Decker on recent back spasms: I'm not worried – AllPainHealing | back spasms/back surgery

Rockets forward Sam decker played just five minutes against the pelicans on Saturday, limited by back spasms that had plagued him for days, but he returned to action against the nuggets on Sunday. Aside from missing most of his rookie year due to back surgery, he hasn't missed a game since, and the strain this time has nothing to do with last season.

"I'm not really worried," decker said. "People ask me: 'did the back problem have anything to do with last season's injury? It was just a muscle problem and I just needed a massage to calm it down. That's the problem with back spasms. Sometimes it lasts for a week, sometimes just a day, and some days it can tighten the back."

"The coach called me out and said, 'let's look at your situation in the first few minutes.

Decker's playing time has been shortened by the arrival of Louis Williams, Eric Gordon playing more small forward, and trevor ariza starting to play in bendecker's former position.

"I rely on my athletic ability to play and play better to my advantage," decker said. "But when something takes it away from you, it leaves a shadow in your heart."

Sam decker has played 70 games for the rockets this season, averaging 18.7 minutes and 6.8 points, 3.7 rebounds and one assist.


Research shows that real massage is an effective way to treat low back pain – AllPainHealing | lower back pain/back pain/chronic lower back pain

In a similar study, researchers have found that real-world massage therapy is an effective way to treat chronic lower back pain.

Niki munk, an assistant professor of health sciences at purdue university's Indianapolis school of health and rehabilitation sciences, said the results were important given the large population. Who suffers from back pain in the United States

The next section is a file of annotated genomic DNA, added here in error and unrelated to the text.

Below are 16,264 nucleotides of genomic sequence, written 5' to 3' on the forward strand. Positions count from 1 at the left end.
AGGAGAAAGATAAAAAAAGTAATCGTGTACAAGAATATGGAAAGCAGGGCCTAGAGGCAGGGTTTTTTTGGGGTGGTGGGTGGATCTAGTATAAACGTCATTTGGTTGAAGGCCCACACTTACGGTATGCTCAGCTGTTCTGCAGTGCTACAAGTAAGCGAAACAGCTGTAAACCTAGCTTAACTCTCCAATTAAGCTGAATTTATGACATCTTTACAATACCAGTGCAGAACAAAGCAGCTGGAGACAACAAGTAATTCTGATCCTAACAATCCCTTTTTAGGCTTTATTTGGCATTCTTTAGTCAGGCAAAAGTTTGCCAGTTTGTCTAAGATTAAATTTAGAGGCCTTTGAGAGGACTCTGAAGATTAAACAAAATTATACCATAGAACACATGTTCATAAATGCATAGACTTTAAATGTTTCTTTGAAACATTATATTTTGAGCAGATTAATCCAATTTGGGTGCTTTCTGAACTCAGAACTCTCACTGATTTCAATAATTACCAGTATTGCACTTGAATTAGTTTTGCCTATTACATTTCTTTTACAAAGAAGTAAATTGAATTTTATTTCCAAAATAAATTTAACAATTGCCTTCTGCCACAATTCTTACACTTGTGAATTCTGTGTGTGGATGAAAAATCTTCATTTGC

severe lower back pain treatment home

Low back pain causes all disorders over the years in the United States, most patients lose disability rapidly increasing, but one-third report persistent back pain, and 15% develop chronic low back pain with significant physical limitations.

According to munk, more than 50 percent of the people in the study experienced clinically meaningful improvements in lower back pain and disability.

"This study could give primary care providers the confidence to tell patients with chronic low back pain to try massage if they have the ability to do so, "munk said. Generally speaking, massage does not cover insurance, medicaid or medicare.

Previous studies on the effectiveness of massage have been conducted in controlled studies. In the study, patients were referred by doctors to massage therapists. Massage therapists designed and provided a series of 10 massages in a clinical therapeutic environment – free for patients – to mimic the experience of people who choose to seek massage therapy in the real world.

The study also looked at different characteristics associated with patients that are more or less likely to experience clinically meaningful changes in massage. Among the findings:

Baby boomers and older adults tend to be more likely to experience clinically meaningful changes.

Obese patients experienced significant improvements, but these improvements did not persist over time.

Patients who took opioids had improved disability pain in some cases, but were twice as likely to have clinically meaningful changes compared to patients who did not take opioids.

While the results are promising, more work needs to be done, munk said: "the fact is that chronic low back pain is very complex and often requires a maintenance approach rather than a short-term intervention."

Further investigation is needed to replicate the results of the initial study and to conduct a cost-benefit analysis of massage therapy, munk said.

"Massage is an out-of-pocket expense," she said. Generally, people want to know if it is worth it. Does giving people a massage for a long time help? Does it help avoid back surgery, for example, that may or may not produce good results? These are the conclusions we hope to draw from this study."

The study, "actual massage therapy produces meaningful signals of effectiveness for primary care patients with chronic lower back pain: results from a repeat measurement cohort study," was published online March 14 in the journal pain medicine.

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